1. I like Difficult to Cure. I saw the Straight Between the Eyes tour with this line up and they played this album too and it was awesome! I’ve been playing drums for 45 years. Cozy Powell and Dio are at the top of my all time favorite list and I love Gates of Babalon. All the early Rainbow is classic but bands evolve and change. A remake of of the previous albums could be received as too “safe” so I like when bands take risks, hey, it’s Rock and Roll right? Lol


    • Hey Mike, thanks for your comment!
      Difficult To Cure seems to be their most divisive album- it is fascinating to see how some fans adored it whilst others couldn’t stand it! At one point or another, all bands have to make that choice to follow a different route to avoid becoming repetitive…
      To me, it isn’t a bad album by any stretch, it is just impossible to compete with their earlier releases!


      • I think that everything that you say about Difficult to Cure actually applies to the album before it, Down to Earth. That album radically changed the band, and the song Since you’ve been Gone was their first really commercial pop hit, and even had an MTV video to go with it. In my opinion, Difficult to cure actually brought them back on track to some degree. Of course the Difficult days were sorely missed, but having RJD join Black Sabbath made it worthwhile. Good article though.


      • Hey Mario, thanks for your comment!
        Great point concerning the Down To Earth album, it was definitely a huge turning point for the band and began to rewrite who Rainbow were! With that being said though, the response from fans was definitely more favourable than that towards Difficult to Cure, hence why I centred the piece on that album instead. Glad to hear you enjoyed the piece!


  2. It’s a great album and I saw the accompanying tour, very much more commercially successful than it’s predecessors I don’t really get where you have seen the negativity. Yes there’s lots of affection for the previous albums and rightly so but I don’t agree with your general thesis that it was a disappointing album that ended Rainbow, it powered them forward for several more years.


    • Hey Arthur, thanks for your comment!
      The stance for the piece comes from the overarching legacy of the album rather than a personal opinion! In hindsight, the album set the band down an entirely new route and stemmed from internal hostility between the members. It also led to poor sales and a huge division between fans which then followed them for the remainder of their career! Of course, some tracks were a hit with certain fans, but for the most part, it marked a new chapter of Rainbow that many fans disliked. Hope that helps clarify!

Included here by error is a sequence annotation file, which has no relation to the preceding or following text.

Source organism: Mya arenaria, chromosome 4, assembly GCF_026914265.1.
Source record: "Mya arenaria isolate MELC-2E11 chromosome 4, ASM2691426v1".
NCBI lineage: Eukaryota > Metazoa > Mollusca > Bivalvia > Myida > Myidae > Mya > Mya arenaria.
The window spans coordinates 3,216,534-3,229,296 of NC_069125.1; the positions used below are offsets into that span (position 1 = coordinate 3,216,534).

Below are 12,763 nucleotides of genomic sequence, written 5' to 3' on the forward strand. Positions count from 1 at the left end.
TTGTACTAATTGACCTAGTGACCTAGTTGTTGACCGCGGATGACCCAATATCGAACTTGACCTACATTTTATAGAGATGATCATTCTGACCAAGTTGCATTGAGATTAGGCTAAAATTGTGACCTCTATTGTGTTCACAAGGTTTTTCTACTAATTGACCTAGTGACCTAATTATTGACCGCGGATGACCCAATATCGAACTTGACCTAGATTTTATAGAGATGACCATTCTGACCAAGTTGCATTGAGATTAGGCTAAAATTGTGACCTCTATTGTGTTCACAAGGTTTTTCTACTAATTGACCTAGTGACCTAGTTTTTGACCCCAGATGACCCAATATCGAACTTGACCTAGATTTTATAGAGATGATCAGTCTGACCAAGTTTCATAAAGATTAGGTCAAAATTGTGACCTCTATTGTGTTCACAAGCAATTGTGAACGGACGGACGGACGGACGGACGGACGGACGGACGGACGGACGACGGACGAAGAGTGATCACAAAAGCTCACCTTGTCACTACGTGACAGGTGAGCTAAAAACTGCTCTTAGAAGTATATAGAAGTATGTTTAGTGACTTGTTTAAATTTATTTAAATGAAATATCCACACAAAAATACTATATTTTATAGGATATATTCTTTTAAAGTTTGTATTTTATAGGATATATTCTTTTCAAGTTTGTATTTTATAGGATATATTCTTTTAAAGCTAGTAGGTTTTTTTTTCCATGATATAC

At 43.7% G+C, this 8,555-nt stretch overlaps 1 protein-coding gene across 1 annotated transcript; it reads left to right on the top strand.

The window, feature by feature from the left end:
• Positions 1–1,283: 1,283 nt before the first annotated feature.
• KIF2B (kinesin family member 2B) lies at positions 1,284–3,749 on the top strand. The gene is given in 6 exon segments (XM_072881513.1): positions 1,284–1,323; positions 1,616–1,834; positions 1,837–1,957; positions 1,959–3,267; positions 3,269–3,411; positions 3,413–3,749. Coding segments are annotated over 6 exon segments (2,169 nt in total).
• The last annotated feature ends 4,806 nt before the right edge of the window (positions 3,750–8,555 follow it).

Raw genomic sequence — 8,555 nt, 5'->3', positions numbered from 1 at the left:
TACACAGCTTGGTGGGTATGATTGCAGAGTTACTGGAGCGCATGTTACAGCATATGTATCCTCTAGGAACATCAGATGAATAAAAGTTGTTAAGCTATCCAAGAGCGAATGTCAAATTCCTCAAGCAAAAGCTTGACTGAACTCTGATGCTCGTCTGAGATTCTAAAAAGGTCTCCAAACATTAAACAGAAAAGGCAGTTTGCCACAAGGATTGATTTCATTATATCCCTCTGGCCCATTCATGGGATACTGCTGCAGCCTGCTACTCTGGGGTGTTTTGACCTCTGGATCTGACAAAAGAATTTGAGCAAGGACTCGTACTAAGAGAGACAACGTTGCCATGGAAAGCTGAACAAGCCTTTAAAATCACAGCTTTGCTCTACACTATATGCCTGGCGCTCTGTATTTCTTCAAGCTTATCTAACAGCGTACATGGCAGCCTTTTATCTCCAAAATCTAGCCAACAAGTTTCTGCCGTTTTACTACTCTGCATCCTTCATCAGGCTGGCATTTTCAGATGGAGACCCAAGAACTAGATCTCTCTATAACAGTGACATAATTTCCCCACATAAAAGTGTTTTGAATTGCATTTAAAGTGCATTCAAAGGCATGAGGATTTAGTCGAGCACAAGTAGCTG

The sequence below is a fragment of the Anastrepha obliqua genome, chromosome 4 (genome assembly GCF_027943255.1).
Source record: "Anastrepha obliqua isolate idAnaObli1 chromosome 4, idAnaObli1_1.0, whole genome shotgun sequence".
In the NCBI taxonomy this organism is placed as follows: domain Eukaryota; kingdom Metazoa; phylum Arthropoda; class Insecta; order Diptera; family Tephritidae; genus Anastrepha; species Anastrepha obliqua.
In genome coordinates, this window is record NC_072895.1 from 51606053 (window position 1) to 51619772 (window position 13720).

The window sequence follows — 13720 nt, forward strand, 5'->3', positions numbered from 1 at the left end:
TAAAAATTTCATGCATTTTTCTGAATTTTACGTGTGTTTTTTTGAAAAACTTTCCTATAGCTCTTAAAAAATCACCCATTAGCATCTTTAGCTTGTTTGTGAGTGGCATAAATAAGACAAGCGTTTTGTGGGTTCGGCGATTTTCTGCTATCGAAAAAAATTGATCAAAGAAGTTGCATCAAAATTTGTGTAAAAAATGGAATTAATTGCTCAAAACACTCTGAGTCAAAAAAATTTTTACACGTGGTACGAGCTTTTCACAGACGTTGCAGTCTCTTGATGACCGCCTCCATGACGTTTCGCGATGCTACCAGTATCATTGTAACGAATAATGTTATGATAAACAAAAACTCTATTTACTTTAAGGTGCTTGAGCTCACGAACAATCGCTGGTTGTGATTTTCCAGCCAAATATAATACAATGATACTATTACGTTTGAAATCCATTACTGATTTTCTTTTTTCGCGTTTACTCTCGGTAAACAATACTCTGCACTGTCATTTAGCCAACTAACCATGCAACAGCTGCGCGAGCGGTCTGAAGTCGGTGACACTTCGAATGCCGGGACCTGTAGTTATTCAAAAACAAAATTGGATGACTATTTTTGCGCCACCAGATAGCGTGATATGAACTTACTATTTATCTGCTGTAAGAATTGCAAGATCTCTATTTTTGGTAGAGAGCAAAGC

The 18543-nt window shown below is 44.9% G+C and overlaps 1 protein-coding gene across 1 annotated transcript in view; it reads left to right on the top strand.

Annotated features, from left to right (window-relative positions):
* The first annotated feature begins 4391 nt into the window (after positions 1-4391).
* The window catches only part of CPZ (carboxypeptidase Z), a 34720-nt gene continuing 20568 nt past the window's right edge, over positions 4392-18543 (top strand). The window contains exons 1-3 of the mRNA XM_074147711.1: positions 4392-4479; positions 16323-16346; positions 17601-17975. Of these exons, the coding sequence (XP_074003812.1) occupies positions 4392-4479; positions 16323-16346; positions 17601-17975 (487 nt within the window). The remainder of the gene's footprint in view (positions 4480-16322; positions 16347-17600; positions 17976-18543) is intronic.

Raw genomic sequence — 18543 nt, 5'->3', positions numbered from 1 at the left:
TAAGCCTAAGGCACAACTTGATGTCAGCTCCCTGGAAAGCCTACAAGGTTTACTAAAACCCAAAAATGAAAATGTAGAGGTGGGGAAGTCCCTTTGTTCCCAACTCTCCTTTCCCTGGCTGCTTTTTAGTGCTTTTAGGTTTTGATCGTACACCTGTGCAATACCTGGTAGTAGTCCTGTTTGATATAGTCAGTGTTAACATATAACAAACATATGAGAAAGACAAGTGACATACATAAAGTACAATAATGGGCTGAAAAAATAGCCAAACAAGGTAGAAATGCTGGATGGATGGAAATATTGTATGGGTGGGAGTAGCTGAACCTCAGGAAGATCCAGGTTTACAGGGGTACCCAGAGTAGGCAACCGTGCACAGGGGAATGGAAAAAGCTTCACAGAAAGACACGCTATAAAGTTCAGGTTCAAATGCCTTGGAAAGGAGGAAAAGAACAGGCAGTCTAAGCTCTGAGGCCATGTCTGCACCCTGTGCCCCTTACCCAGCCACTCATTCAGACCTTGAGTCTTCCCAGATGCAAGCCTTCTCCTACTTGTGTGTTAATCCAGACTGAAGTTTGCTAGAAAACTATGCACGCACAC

• Thanks for the response, the music on the album will always be a matter of personal opinion but I really don’t agree it led to poor sales, chart performance in the UK was better than previous albums and the JLT era saw improved sales in the USA. I agree that the Ronnie James Dio albums are now held in higher regard critically and many of his fans did not enjoy the new direction but the band certainly enjoyed greater commercial success at the time from this album forward.


  3. Unfortunately, it’s such a bland album, with few highlights and containing dreadful tracks such as, ‘I Surrender,’ the title track and the execrable ‘Magic.’ One positive is that it’s a better album than the truly awful ‘Straight Between The Eyes.’ I would disagree with the the description of Turner’s voice being higher than that of Ronnie’s or Graham’s, with the latter arguably having the greater range. JLT was a good singer but lyrically he’s one-dimensional. It could be said that this lineup was responsible for castrating this once mighty band, shame on you Ritchie!


    • Great analysis there, Ronnie! Nothing could compete with Rainbow in their heyday… it’s a shame that the changes in lineup and dilution of the music itself led to the album being a let-down for fans. Thanks for your comment!


  4. Interesting article but I disagree about one thing, I don’t believe rainbow were really pioneers in metal. I think they were always hard rock from the beginning. More blues based. It was heavy Rock for sure but I don’t believe it crossed over into metal territory at all, coming close when Ronnie James Dio sing for them, but still not fully metal. Deep purple was closer to metal but rainbow always seemed more blues based hard Rock to me personally. But overall an interesting article.


    • Thanks for your comment- I’m thrilled you enjoyed the piece! I personally have always seen Rainbow as metal pioneers. Countless metal bands over the past three decades have been inextricably inspired by Blackmore’s playing style and nearly all metal ballads incorporate vocalists who capture the same vigour as Dio… just look at power metal for instance! Whilst there is debate on whether they were fully metal or not… they definitely played a huge role in inspiring metal bands across the globe!